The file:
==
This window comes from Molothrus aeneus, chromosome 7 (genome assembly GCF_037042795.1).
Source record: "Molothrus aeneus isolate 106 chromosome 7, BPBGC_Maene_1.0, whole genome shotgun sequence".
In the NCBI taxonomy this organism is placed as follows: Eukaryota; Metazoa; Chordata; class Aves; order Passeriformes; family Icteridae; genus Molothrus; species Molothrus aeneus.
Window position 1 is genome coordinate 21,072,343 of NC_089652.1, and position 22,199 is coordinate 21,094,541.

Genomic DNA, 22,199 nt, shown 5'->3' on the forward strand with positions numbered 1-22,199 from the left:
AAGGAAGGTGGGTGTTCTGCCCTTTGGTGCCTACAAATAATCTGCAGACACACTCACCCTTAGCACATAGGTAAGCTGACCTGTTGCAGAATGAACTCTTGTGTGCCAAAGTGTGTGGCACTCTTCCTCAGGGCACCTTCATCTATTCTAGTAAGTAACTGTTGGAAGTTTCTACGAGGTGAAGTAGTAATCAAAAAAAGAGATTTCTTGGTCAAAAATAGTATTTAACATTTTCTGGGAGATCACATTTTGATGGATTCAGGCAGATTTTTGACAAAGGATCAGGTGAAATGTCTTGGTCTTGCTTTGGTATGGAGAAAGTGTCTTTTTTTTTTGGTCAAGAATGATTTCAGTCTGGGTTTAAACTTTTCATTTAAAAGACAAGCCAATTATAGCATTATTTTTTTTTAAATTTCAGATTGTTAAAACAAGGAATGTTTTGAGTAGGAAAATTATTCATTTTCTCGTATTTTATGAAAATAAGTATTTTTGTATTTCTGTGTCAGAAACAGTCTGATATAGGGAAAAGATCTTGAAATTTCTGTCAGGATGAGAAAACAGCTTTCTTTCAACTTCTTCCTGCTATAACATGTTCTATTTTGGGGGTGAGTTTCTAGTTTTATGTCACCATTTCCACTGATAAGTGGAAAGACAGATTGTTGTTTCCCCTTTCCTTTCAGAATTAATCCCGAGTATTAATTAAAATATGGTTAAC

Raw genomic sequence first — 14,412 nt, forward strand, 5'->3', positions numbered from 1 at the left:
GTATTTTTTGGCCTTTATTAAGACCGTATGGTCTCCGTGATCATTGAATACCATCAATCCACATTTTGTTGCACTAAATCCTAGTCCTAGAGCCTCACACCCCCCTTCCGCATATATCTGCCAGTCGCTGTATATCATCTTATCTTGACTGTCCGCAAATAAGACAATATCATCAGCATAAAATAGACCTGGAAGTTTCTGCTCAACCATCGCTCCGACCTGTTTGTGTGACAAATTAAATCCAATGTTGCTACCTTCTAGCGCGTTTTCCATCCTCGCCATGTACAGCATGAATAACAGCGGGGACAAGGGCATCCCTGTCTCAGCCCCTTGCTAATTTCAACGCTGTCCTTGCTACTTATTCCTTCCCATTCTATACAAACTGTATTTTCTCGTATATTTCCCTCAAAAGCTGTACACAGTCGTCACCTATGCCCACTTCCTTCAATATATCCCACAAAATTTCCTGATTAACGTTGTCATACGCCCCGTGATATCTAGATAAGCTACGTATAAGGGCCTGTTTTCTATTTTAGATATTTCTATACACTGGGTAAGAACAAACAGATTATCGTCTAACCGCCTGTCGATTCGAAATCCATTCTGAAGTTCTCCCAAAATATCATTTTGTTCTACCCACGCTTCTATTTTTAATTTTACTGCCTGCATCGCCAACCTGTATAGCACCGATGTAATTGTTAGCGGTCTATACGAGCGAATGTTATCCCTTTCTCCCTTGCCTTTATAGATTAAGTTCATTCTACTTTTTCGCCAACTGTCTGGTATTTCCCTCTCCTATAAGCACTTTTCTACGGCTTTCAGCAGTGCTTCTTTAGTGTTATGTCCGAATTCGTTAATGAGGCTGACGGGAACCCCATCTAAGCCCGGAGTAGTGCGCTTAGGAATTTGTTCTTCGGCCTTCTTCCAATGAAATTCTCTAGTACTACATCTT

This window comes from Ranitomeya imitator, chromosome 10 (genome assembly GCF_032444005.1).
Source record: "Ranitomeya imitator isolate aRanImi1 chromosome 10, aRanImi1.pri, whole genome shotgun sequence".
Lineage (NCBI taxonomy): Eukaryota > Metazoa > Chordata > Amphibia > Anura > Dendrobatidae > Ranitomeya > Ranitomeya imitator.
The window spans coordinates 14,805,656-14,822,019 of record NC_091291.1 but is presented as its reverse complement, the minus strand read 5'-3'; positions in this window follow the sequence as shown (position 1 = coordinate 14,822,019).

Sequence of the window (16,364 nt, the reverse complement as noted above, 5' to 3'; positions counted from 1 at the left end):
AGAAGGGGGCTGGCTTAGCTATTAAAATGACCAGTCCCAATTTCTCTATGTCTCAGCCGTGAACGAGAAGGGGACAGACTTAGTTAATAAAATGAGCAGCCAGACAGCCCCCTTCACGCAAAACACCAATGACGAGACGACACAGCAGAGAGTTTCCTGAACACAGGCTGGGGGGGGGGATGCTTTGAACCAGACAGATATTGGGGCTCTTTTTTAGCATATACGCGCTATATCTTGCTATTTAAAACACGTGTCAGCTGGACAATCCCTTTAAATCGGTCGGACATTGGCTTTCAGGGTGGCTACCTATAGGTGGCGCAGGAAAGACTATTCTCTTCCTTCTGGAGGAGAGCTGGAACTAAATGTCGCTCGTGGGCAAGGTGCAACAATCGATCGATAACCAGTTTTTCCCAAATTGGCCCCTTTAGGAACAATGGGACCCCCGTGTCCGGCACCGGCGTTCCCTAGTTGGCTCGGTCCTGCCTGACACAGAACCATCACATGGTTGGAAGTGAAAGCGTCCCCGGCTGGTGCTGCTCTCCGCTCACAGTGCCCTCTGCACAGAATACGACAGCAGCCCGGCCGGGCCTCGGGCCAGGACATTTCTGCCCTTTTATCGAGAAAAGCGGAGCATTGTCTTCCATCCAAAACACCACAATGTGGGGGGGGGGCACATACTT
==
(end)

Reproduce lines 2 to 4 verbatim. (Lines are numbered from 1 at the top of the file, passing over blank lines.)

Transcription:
Source record: "Molothrus aeneus isolate 106 chromosome 7, BPBGC_Maene_1.0, whole genome shotgun sequence".
In the NCBI taxonomy this organism is placed as follows: Eukaryota; Metazoa; Chordata; class Aves; order Passeriformes; family Icteridae; genus Molothrus; species Molothrus aeneus.
Window position 1 is genome coordinate 21,072,343 of NC_089652.1, and position 22,199 is coordinate 21,094,541.